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on May 21, 2013
Watching all of season 7 of Dexter, and then trying to summarize my reaction, has left me feeling as confused and conflicted as any of the main series characters as portrayed by Michael C. Hall and company. On the positive side - and there are plenty of positives this season - the plot arc is chockablock with all sorts of entanglements in terms of romance and relationships ranging from excellent (Dexter and the female serial killer Hannah) to interesting (the continuing semi-incestuous fascination of Deb for Dexter as well as the romantic obsession of the gay Ukrainian mobster played by the always-excellent Ray Stevenson) to clunky and generally awful (Quinn's involvement with the Ukrainian stripper.) In a voiceover that's insightful and almost sweet, if you're open to a "Serial Killers in Love" kind of vibe, Dexter analyzes his dark side and his past relationships with women in earlier seasons along the lines of `Lila was drawn to my darkness. Rita was blind to it. Lumen needed it. But Hannah is able to see both sides of me and to like both sides." Of course, ultimately, none of the relationships that are so central to Season 7 survive anywhere near to being intact. In a whole variety of ways, Dexter Season 7 mirrors what the late movie critic Roger Ebert concluded about the Michelle Williams/Jason Segal film Take This Waltz: "The wounding power of love, its essential asymmetry and unfairness, permeates (this film). The one thing you know for sure is that someone - maybe everyone - is going to get hurt."
Coupled with all of the generally appealing exploration of interpersonal stuff there are some relatively interesting villains (which in and of itself puts this season far out in front of the disappointing season six) as well as some tricky plot twists which are generally successful in helping further the whole `will he or won't he finally be caught' thread that underlies the whole series. A particularly clever ploy by Captain LaGuerta at the end of the penultimate episode worked well for me despite the fact that the whole premise was - on reflection - fairly implausible. (Spoiler alert: La Guerta - suspicious of Dexter - arranges for the aged mobster who had Dexter's mother killed to be released from prison in order to monitor his movements on the outside and try to trap Dexter in a murder attempt.) Likewise, there is a totally ambiguous cliffhanger element in one episode - `would Deb go so far as to drug herself and crash her car to throw suspicion onto Dexter's girlfriend and get her out of the way so Deb can have Dexter all to herself'- that is a lot of fun to contemplate until it gets resolved in the next episode.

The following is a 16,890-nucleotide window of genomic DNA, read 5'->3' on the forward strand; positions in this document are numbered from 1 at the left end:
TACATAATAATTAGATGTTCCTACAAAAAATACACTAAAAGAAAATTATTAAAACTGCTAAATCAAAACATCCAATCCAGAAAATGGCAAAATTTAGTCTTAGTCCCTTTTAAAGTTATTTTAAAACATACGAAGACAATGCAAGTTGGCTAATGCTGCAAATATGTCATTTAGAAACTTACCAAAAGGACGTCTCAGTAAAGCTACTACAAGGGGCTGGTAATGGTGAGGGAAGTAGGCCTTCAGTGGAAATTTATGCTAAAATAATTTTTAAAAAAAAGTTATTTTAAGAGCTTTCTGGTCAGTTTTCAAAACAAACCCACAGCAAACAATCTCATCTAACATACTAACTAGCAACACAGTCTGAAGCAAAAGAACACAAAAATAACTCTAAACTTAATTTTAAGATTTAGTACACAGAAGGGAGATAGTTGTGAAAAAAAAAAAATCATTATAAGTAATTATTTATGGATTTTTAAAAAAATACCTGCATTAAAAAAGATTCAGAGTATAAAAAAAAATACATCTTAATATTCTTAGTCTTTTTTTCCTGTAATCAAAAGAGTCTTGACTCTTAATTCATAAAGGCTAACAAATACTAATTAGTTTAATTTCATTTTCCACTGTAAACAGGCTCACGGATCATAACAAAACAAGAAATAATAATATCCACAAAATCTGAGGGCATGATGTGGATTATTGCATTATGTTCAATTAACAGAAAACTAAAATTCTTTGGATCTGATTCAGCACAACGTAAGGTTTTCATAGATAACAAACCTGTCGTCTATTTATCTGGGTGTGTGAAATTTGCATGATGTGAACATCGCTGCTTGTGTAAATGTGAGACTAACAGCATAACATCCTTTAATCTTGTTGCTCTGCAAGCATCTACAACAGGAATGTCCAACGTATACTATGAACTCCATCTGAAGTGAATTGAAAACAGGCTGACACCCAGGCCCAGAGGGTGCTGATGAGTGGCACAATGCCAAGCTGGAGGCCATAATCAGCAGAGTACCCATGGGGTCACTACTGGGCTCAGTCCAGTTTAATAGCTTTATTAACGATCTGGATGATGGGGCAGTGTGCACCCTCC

All of those positive things aside, the season simultaneously manages to be hugely frustrating in the sense that the writers seem to have been so concerned with all of character analysis and exploration that they phoned in a lot of the writing in terms of the "Dexter and his dark passenger" narrative. The net result was a plethora of WTF moments where logic and forensic reality (as well as what we know about the characters in the past) just seem to have been cast aside due to an excess of laziness. (Second spoiler alert: Toward the end of the series a key plot point involves a car crash in which Deb has been injured after presumably drinking water that has been spiked with Xanax. The writers just glossed over the fact that Xanax in tablet form is virtually insoluble in water and that the tablets Deb had a prescription for as well as the less-likely Xanax drops BOTH would have had a disgustingly noticeable flavor - apparently niggling little details clearly deemed too inconsequential relative to the demands of the plot. Likewise, Dexter makes a point of giving Deb a pen that has been tipped with the drug aconite supposedly as a way to establish the guilt of his serial killer paramour Hannah in the death of a true-crime writer, even though the viewer is totally aware that the tox screen done on the victim specifically focused on plant poisons such as aconite and none was found. Duh.)
Bottom line: This season is far superior to season six and I'll certainly plan on sticking around for the next - and final - season that's upcoming. My hope, however, is that having plumbed the depths of the main characters' emotions and motivations the writers will avoid going too much more overboard with that sort of thing (cf avoid the mistake that has made Bones such an unrewarding televisional experience lately) and will get back to focusing on the primary premise of Dexter and the thing that made it such a breath of fresh air when it first appeared.